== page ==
2 @ 24”x48”
I stretched and primed this canvas yesterday morning and painted most of it yesterday. Before I went to bed last night I painted some more, and then got it to this stage this morning.
I just wanted to paint. I’ve been in a somewhat dry spell over these past seven months, too concerned about a problem that seems to be resolving now. I hope it is resolving, anyway.
I’d almost forgotten the joy I get from painting. Painting is very different than thinking about painting. Thinking makes it a chore. The activity of painting is so present and personal. No one tells me I shouldn’t use that color, or I should wash my brush. No one tells me what I can’t do or that I’m doing it wrong. I don’t care about that anyway, except that it annoys me when people do that.
I love to sell paintings, but I don’t think about that when I’m working on one.
It’s hard to say what I do think about, because either the thought and the action are the same, or the thought is just a soundtrack that accompanies the brushstrokes.
I wanted to share the image in progress, because art is communication. It is language. It says things I can not say with words.
I’ve had feedback since posting the image, and this makes it a dialogue. A conversation that only adds to the joy. The process just keeps getting better.
When certain “experts” get too exclusive and pompous about art, they drain all the fun and wonder out of it.
People love to ruin things by attaching their rules and arrogance to something that is naturally validating and organic.
There’s a place and an audience for their lectures, but we don’t need that in order to create or appreciate art.
Some artistic endeavors turn out more successful than others, but they are all valid. In the end it’s the expectation that makes it work or not. What was your goal in documenting this creative urge? Some have claimed that art is never finished. Or art is never finished, only abandoned. It’s also been said that a work of art is finished when the artist achieves their intention.
I love hearing kids talk about their art. They speak with confidence, and trust their hand to make images that are just right. This boldness inspires me. I’ve received so many messages that make me doubt myself, especially when painting a commission or a portrait.
Confidence is attractive, not only in art, but in every aspect of life. I believe confidence is a characteristic of a leader. It’s less important to know where you are going than to just go there and discover something. Maybe you will discover a wrong answer. That would be helpful, because you will have learned something along the way. You can keep trying. If you don’t give up, you will find a solution.
Today I wanted to paint. It was a rainy day, so I was inside the house. I wanted to paint, but was feeling sort of uninspired. Here’s how I got over it: I put a canvas on the easel, and opened some paint. Even if I’m not inspired, I can apply paint.
I reminded myself that I could paint over anything I didn’t like. There was no risk.
I started with black, and made marks with paint. Without cleaning my brush, I switched to yellow. After a little while, I added blue to that green. As that began to dry, I mixed some light aqua, and then a little plum.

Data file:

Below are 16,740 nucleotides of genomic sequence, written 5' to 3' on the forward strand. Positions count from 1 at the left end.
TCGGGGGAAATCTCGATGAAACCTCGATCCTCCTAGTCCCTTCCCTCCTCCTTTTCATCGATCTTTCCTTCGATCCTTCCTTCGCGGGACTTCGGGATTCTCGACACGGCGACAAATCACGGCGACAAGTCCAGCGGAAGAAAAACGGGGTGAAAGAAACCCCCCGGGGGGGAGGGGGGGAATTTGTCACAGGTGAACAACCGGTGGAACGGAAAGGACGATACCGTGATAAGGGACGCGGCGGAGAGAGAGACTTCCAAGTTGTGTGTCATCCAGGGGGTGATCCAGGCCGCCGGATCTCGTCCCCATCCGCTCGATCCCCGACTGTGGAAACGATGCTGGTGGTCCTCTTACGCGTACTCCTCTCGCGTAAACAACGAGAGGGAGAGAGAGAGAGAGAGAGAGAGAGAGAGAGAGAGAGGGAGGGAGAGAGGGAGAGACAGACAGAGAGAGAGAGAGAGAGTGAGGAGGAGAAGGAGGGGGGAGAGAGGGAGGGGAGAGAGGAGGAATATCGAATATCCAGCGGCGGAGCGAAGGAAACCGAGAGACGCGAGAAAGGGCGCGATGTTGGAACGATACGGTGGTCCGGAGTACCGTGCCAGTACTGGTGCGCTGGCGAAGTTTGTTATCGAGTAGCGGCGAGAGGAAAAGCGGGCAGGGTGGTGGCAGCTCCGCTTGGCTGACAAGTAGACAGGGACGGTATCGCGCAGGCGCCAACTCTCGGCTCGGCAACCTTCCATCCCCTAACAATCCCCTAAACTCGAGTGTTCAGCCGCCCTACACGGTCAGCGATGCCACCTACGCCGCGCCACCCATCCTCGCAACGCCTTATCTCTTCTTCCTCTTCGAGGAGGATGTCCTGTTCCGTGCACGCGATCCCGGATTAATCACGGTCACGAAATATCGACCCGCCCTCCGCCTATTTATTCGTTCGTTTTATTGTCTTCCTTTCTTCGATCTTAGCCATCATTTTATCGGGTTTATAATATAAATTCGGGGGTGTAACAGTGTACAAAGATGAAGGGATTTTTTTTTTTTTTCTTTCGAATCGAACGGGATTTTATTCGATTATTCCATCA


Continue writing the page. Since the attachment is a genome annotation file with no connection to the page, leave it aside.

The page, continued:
I went and did something else for a while, but now I was feeling inspired.
The act of painting inspires me to paint.
When those cool colors had dried, I came back with red, then orange, then yellow.
Cobalt and white rested on the surface, adding dimension, receding all the way back to that black that was still peeking through in places.
Tomorrow I will look with fresh eyes and see what is there. I will be more detached, looking without a paintbrush in my hand. I think the painting will tell me what it needs.
I can’t trust my feelings. I didn’t think I had a painting in me today. Just colors lined up in my arm, waiting for their chance to slip through my fingers and out the end of the brush.
Some of my art has gone to Australia.
And this one went to Texas:
I am at a crossroads. The time for a change is coming, and I need to keep my eyes open so I’m ready for the exit.
Every exit is an entrance somewhere else. The transition comes with loss and hope, like reading from one paragraph to the next. We carry the information we gleaned. Transformed, the new stretch of highway becomes our path, and our life story continues.
The scary unknowns become familiar. We survive and wonder why we were so worried.
All winter, I long for nights when I can sit outside by a fire. Tonight is pretty much a perfect night. Sweatshirt weather.
26 years ago when I planted these trees, I never thought about how the squirrels and chipmunks would love them. Those guys are messy, and get into places where they shouldn’t be. I get to fulfill my childhood dream of catching the little animals, of seeing them up close before relocating them.
I’m kind of amazed that I am still here. This is by far the longest I’ve ever lived in a house. 30 years so far!
I think about leaving. It’s one option on a long list of possibilities.
See that tree behind me? I used to park my car over the top of it. It was only a few inches tall. That was before the fence. Now it’s 35 or 40 feet tall.
This doesn’t look like the same place. Do I look like the same person?